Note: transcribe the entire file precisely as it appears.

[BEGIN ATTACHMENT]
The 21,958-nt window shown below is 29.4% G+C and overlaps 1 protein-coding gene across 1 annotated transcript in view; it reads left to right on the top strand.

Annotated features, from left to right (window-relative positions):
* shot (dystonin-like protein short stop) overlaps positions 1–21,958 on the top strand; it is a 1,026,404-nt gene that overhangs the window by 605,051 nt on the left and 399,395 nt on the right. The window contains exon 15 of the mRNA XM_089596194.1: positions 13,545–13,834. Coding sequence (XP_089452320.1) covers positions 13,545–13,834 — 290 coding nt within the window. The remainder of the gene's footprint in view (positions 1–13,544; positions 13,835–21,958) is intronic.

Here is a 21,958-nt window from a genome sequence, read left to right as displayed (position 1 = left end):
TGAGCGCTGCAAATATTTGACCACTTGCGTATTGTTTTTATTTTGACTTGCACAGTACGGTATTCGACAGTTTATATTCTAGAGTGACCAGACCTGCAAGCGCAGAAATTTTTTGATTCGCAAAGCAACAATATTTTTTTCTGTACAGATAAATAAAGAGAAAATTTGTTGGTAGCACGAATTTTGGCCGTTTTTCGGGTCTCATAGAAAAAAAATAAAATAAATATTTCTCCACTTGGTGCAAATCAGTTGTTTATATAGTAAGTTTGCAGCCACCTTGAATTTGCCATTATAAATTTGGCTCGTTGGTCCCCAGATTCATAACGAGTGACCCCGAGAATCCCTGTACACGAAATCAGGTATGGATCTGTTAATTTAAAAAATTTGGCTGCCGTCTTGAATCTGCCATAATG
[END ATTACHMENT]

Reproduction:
The 21,958-nt window shown below is 29.4% G+C and overlaps 1 protein-coding gene across 1 annotated transcript in view; it reads left to right on the top strand.

Annotated features, from left to right (window-relative positions):
* shot (dystonin-like protein short stop) overlaps positions 1–21,958 on the top strand; it is a 1,026,404-nt gene that overhangs the window by 605,051 nt on the left and 399,395 nt on the right. The window contains exon 15 of the mRNA XM_089596194.1: positions 13,545–13,834. Coding sequence (XP_089452320.1) covers positions 13,545–13,834 — 290 coding nt within the window. The remainder of the gene's footprint in view (positions 1–13,544; positions 13,835–21,958) is intronic.

Here is a 21,958-nt window from a genome sequence, read left to right as displayed (position 1 = left end):
TGAGCGCTGCAAATATTTGACCACTTGCGTATTGTTTTTATTTTGACTTGCACAGTACGGTATTCGACAGTTTATATTCTAGAGTGACCAGACCTGCAAGCGCAGAAATTTTTTGATTCGCAAAGCAACAATATTTTTTTCTGTACAGATAAATAAAGAGAAAATTTGTTGGTAGCACGAATTTTGGCCGTTTTTCGGGTCTCATAGAAAAAAAATAAAATAAATATTTCTCCACTTGGTGCAAATCAGTTGTTTATATAGTAAGTTTGCAGCCACCTTGAATTTGCCATTATAAATTTGGCTCGTTGGTCCCCAGATTCATAACGAGTGACCCCGAGAATCCCTGTACACGAAATCAGGTATGGATCTGTTAATTTAAAAAATTTGGCTGCCGTCTTGAATCTGCCATAATG